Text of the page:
The festival is one of the oldest in North America, and because for years it accepted only 16mm films it was an important outlet for experimental filmmakers, budding animators, and aspiring directors and cinematographers who used the format as a stepping stone to bigger and better things. Over the years, many famous or soon-to-be famous filmmakers submitted their work: Gus Van Sant, Agnes Varda, Kenneth Anger, George Lucas, Yoko Ono, Andy Warhol. Michigan-born Michael Moore and University of Michigan-educated Lawrence Kasdan sit on its board.
For years the festival has been held in the now beautifully restored Michigan Theater, a mid-sized movie palace, though the festival was just as fun when the theater was falling apart - as a teenager I liked to sit in the balcony and drop bits of chipped-off plaster on unsuspecting patrons in the orchestra seats. Speaking of the balcony, one year during the festival a teenager wandered around the lobby, looking perplexed by the many doors leading into the auditorium. Sheepishly, he finally asked me and the theater's longtime (Barton) theater organist, Henry Aldridge, "Which theater is the movie in?" When we explained there was only one theater, that every door leads to the same place, and that he could even sit in the balcony if he wanted, he darted up the stairs, confused but intrigued.
Being a politically liberal university town, the festival and its staff were very casual Bohemian types, and yet very organized at the same time. For several years I covered the festival for The Ann Arbor News, and would go and preview the films in the back of Vicki Honeyman's hair salon. Audiences for these festivals were lively; they'd loudly boo overly-pretentious crap though were equally excited when a genuinely innovative work would come along. You could really feel the palpable excitement in the auditorium when something truly special unspooled. The lobby area, between films or when you just needed a break, was crammed with artful decorations, installation art, and places where you could sit down and create your own animation, taking magic markers or pins or whatnot to a big reel of blank 16mm film that would be projected at the end of the festival.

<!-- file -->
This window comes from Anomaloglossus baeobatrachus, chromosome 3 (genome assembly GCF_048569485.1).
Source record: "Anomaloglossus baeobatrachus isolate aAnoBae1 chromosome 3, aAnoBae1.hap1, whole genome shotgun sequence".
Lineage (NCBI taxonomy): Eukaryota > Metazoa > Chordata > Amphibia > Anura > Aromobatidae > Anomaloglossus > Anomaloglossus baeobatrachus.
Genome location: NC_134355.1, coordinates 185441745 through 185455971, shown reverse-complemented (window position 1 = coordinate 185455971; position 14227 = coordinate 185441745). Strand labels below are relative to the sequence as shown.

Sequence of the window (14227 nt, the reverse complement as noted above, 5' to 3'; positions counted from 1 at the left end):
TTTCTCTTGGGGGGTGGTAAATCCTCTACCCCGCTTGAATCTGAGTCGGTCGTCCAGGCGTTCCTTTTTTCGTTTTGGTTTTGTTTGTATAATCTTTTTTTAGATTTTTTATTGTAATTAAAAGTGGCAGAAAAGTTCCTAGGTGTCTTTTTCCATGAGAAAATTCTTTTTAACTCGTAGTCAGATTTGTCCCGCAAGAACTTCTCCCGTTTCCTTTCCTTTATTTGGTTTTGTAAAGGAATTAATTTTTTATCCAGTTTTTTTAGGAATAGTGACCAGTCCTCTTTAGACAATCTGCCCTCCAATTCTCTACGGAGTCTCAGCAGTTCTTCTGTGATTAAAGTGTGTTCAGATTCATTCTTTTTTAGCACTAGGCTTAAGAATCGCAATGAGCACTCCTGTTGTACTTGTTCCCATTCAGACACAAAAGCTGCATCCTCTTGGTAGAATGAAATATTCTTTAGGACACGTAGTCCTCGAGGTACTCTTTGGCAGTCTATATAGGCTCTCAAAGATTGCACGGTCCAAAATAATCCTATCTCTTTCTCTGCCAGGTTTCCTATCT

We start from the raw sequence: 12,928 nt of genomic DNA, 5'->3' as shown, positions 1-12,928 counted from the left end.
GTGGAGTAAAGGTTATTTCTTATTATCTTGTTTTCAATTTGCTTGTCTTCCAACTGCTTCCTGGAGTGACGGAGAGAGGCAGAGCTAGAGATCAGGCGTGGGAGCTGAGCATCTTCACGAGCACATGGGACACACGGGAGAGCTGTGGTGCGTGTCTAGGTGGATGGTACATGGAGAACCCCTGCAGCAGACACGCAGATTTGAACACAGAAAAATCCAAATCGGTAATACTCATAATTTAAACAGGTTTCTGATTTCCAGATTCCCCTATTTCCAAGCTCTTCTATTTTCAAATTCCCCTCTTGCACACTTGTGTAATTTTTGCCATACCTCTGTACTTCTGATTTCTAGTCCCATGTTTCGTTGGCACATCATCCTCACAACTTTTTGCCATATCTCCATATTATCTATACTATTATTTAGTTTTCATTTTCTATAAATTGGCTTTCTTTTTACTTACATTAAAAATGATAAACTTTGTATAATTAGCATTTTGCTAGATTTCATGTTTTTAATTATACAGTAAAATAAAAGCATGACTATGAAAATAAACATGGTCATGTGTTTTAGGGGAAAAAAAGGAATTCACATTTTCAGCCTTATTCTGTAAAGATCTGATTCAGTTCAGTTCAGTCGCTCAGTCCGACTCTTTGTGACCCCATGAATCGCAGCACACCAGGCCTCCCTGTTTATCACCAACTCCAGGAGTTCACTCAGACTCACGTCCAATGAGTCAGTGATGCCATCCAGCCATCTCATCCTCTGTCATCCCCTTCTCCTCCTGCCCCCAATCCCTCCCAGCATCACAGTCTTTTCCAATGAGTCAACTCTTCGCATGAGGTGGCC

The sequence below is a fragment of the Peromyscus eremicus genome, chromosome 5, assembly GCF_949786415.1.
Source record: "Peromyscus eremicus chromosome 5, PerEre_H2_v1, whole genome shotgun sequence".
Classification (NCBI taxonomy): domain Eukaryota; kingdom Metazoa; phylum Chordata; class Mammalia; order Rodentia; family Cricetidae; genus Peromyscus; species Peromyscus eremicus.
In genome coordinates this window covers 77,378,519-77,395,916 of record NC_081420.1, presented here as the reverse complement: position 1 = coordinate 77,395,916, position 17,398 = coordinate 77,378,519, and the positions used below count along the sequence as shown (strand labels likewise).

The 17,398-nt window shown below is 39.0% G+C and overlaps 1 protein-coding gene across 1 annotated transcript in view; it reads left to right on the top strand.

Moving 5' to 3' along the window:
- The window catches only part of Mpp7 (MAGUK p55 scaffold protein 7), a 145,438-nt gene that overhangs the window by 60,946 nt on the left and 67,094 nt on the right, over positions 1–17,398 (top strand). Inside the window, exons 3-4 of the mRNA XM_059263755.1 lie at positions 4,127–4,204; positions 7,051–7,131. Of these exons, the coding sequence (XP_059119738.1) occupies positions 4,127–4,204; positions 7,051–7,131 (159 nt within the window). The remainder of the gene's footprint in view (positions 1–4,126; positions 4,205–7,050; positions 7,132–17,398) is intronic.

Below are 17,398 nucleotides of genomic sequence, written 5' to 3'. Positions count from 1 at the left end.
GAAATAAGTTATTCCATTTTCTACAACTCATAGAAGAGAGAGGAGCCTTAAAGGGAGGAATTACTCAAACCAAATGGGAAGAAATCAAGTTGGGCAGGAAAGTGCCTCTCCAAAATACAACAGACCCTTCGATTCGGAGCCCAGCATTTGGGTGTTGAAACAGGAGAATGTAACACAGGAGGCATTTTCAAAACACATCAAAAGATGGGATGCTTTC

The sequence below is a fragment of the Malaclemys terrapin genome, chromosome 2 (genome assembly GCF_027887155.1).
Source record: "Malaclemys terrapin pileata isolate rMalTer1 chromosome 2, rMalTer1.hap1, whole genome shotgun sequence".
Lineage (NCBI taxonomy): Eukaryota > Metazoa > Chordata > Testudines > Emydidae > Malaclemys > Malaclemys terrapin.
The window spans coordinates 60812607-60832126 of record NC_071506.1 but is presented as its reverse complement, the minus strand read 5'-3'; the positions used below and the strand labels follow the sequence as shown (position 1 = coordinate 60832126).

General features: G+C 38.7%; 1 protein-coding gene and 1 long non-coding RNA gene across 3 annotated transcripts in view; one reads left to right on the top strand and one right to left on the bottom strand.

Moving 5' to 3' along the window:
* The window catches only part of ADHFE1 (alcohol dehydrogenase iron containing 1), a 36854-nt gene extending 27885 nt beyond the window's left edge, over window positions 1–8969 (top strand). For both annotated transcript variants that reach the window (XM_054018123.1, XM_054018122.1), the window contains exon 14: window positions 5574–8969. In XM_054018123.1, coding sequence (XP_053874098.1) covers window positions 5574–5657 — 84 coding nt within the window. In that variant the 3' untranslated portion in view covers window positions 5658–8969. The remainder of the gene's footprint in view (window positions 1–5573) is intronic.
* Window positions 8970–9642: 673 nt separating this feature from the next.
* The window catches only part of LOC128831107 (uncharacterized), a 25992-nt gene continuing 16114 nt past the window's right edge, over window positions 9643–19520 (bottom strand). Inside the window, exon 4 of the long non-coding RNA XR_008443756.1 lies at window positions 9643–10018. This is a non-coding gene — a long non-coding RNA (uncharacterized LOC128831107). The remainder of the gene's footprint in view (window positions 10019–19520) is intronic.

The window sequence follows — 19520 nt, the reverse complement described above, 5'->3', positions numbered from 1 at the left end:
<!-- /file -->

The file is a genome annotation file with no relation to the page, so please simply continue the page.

And then there were the films themselves. There are some short films I saw only once, decades ago, but they're still burned into my consciousness. For instance, one jaw-dropping work from the Vietnam era (screened again for an anniversary program around 1993) is a straightforward film documenting a young man as he prepares - and finally succeeds - in shooting himself in the foot so he won't have to go to war. On a more frivolous note I've never been able to get Les Blank and Maureen Gosling's Yum, Yum, Yum!, a short film about Cajun cooking, out of my head, 18 years after seeing it once.
The closest thing to a documentary here is Portrait #2: Trojan, Vanessa Renwick's film about a Rainier, Oregon nuclear power plant. Those unfamiliar with its story will be surprised by the film's ending.